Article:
A major concern over the past few years for Colleges and Universities has been the intense recruitment competition for a dwindling number of undergraduate students. For those who are unaware, the pool size of college-aged students for undergraduate degrees has decreased dramatically. The financial health of universities and colleges often depends on student enrollment. While novel approaches in recruitment, recruitment of under-represented groups, and course delivery have helped to maintain some stability of enrollment, there could be a demographic that has been ignored or minimized on this issue.
A recent article in the Washington Post and a newsletter put out by the Council of Graduate Schools, reveals that the greatest pool of potential students is for those who wish to pursue a master’s degree. Doctoral degrees in most cases are not a generator of revenue as they cost more than what they bring in from a revenue perspective. However, Ph.D. students add to the research infrastructure, a critical mission of an institution such as UMKC.
The number of master’s degree graduates has been increasing steadily and in some cases dramatically for 20 years. There has been a 63% increase in students pursing a master’s degree from 2000 to 2012. This increase is 18% greater than the output for Bachelor’s degrees. Forty-two percent of freshmen say they plan to pursue a master’s degree. Long thought to be relegated to a less prestigious credential, the master’s degree in some fields is fast becoming the entry level degree, and/or often garners greater income for the graduate. Some Universities such as Georgetown and Johns Hopkins enroll and award more master’s degrees than Bachelor degrees. The interest in emphasizing enrollment in master’s programs should not be driven by the revenue needs of a university, but by the benefits it can produce for the graduates. Greater earning power is one reason for this surge and another is the opportunity to retrain or to sharpen the tool box for future promotions and growth opportunities. At UMKC, the number of master’s students has increased dramatically, including the 5 year BS/MS combined program. According to Dean Truman, students in engineering may select this route as starting salaries with a master’s degree are on the average of $10,000 per year higher compared to a Bachelor’s degree. This new wave of students will likely require faculty adjust how they teach, making their courses available at convenient times attractive to part-time working students, more on-line courses, and hybrid approaches to teaching.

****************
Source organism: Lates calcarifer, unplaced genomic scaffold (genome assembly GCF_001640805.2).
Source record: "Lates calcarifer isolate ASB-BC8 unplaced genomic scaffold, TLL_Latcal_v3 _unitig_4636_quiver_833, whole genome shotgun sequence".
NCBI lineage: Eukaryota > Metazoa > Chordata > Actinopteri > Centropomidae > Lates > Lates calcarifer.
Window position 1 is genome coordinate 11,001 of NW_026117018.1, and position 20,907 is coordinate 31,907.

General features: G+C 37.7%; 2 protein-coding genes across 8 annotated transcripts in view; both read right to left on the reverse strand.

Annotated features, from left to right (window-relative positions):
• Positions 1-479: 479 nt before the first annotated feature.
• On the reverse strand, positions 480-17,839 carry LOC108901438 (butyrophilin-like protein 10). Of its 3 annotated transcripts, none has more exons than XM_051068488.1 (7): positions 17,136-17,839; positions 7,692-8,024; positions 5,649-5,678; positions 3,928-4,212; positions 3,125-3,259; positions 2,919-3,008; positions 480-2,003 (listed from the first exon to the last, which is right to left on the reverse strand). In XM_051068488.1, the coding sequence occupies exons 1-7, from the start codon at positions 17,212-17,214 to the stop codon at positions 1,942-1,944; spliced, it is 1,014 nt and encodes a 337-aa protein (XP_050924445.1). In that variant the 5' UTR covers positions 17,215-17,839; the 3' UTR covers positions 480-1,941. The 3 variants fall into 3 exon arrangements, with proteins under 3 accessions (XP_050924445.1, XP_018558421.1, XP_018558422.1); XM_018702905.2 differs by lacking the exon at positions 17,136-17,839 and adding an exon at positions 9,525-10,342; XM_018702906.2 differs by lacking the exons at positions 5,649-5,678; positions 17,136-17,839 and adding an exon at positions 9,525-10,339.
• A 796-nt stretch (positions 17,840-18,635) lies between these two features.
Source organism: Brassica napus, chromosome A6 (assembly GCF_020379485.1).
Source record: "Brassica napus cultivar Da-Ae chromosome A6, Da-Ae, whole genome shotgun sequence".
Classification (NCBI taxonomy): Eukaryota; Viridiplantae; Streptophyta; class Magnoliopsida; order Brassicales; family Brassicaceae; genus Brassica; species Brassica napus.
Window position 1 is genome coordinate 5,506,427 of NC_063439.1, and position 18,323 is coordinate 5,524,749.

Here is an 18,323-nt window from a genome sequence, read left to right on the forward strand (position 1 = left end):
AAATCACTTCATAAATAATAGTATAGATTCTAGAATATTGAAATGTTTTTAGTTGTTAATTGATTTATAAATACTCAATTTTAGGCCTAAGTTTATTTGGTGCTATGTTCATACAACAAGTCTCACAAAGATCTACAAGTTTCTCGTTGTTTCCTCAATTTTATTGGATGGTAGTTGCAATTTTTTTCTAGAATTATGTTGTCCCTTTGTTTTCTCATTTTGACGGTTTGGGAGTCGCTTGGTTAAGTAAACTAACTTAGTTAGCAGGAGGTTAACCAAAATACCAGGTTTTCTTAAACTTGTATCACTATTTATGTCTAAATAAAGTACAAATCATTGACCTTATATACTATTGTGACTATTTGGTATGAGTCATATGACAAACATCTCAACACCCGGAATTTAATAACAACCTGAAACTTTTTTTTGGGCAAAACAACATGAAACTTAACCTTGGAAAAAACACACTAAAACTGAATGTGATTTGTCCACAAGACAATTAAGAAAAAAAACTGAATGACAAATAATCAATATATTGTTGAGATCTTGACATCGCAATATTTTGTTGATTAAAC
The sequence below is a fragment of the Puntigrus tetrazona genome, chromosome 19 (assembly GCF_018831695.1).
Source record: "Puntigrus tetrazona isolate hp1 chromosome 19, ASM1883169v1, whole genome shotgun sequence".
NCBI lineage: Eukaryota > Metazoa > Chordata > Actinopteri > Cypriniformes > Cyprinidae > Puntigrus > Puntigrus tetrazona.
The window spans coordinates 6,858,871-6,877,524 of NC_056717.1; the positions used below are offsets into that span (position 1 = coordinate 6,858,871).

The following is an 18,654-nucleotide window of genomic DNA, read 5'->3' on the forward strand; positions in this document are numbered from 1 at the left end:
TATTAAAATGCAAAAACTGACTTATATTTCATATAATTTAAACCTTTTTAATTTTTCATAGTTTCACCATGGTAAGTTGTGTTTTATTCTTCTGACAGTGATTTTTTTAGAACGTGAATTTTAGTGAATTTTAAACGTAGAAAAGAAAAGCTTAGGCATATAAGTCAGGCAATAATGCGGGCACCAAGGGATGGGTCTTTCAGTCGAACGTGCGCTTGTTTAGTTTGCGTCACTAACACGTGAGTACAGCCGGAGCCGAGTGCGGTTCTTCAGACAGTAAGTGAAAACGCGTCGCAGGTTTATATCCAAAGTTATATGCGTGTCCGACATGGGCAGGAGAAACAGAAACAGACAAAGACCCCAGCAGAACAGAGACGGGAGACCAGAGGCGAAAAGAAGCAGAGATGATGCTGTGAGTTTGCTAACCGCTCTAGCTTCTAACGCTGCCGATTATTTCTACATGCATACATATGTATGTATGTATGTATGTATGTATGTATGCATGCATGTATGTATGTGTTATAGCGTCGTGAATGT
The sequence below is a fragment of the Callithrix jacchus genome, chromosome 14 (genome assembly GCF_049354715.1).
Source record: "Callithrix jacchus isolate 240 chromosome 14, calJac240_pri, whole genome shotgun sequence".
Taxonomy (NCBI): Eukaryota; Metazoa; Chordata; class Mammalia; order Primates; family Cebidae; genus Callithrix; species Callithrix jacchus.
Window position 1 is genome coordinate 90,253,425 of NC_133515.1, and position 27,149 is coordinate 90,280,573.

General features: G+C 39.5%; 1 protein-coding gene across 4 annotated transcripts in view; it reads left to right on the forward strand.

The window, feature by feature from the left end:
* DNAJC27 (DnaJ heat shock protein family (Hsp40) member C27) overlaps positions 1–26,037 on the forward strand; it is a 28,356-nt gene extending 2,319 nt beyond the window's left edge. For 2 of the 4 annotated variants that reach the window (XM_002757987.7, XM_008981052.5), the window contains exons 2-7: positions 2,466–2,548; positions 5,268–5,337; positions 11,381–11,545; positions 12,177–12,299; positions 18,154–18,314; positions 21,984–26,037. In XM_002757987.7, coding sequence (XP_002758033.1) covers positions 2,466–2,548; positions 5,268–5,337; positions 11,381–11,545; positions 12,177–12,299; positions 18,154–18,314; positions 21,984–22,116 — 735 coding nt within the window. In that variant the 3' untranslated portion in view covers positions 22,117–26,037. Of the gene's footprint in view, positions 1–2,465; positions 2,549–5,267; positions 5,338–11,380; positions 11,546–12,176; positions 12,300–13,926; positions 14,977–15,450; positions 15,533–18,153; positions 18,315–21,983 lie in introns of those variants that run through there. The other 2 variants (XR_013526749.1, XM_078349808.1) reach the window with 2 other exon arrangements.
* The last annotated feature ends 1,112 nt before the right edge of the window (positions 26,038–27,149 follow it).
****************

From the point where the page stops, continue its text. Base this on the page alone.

Another development has been the introduction of a greater type of professional master’s degrees. Colleges of business were the first to embrace this type of degree with the master’s of Business Administration. Colleges of Education are large producers of master’s professional degree programs. Today there are a growing number of such degrees. The Council of Graduate Schools has promoted a new master’s degree referred to as the Professional Science Master’s (PSM) degree. This degree has the core subject matter courses, but includes courses often sought after by business and government such as management, communication and technical writing. The degree culminates with a field experience at a firm or government agency so the students get real world experience. Growing areas for professional type master’s degrees involve fields such as biotechnology, bioinformatics and applied statistics, and geographic information systems. Many traditional master’s programs can be tweaked to offer some other culminating experience in lieu of a traditional thesis. Degrees in History are no exception to changes in training with some attention directed at internship experiences in museums as an example.
The message is clear: urban higher education institutions are in a prime spot to develop and increase the student size and diversity of master’s degrees. The University of Missouri-Kansas City, having almost 4,000 graduate students, is positioned to further invest in such master’s programs that are novel and linked with industry and government sectors. Such programs have advisory boards from industry and government to help assist in advising what real world experience they need as well as providing paths for internships or a capstone experience. UMKC Graduate Faculty should look around and inventory their master’s degree programs and study employment trends and other venues for employment growth.